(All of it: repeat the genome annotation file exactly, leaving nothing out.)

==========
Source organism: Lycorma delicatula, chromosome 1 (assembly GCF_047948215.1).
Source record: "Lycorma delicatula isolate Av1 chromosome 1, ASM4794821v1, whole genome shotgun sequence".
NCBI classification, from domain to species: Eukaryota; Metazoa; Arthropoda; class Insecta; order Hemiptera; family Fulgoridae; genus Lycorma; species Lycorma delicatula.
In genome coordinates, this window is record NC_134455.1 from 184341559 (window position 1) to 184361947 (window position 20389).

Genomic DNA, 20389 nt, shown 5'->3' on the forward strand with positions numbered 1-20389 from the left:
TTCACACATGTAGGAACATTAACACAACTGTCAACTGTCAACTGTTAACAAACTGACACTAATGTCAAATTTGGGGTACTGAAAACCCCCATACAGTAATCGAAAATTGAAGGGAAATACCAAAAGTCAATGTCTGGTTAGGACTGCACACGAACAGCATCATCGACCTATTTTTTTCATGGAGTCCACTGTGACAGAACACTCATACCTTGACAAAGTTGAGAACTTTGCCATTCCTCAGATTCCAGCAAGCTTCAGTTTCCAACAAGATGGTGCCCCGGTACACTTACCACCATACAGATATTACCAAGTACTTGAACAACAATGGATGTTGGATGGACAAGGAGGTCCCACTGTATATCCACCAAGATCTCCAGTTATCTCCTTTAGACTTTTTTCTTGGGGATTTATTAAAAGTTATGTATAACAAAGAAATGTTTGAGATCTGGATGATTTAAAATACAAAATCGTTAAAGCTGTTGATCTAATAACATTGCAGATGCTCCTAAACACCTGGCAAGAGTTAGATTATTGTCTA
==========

Source organism: Lycorma delicatula, chromosome 1 (assembly GCF_047948215.1).
Source record: "Lycorma delicatula isolate Av1 chromosome 1, ASM4794821v1, whole genome shotgun sequence".
NCBI classification, from domain to species: Eukaryota; Metazoa; Arthropoda; class Insecta; order Hemiptera; family Fulgoridae; genus Lycorma; species Lycorma delicatula.
In genome coordinates, this window is record NC_134455.1 from 184341559 (window position 1) to 184361947 (window position 20389).

Genomic DNA, 20389 nt, shown 5'->3' on the forward strand with positions numbered 1-20389 from the left:
TTCACACATGTAGGAACATTAACACAACTGTCAACTGTCAACTGTTAACAAACTGACACTAATGTCAAATTTGGGGTACTGAAAACCCCCATACAGTAATCGAAAATTGAAGGGAAATACCAAAAGTCAATGTCTGGTTAGGACTGCACACGAACAGCATCATCGACCTATTTTTTTCATGGAGTCCACTGTGACAGAACACTCATACCTTGACAAAGTTGAGAACTTTGCCATTCCTCAGATTCCAGCAAGCTTCAGTTTCCAACAAGATGGTGCCCCGGTACACTTACCACCATACAGATATTACCAAGTACTTGAACAACAATGGATGTTGGATGGACAAGGAGGTCCCACTGTATATCCACCAAGATCTCCAGTTATCTCCTTTAGACTTTTTTCTTGGGGATTTATTAAAAGTTATGTATAACAAAGAAATGTTTGAGATCTGGATGATTTAAAATACAAAATCGTTAAAGCTGTTGATCTAATAACATTGCAGATGCTCCTAAACACCTGGCAAGAGTTAGATTATTGTCTA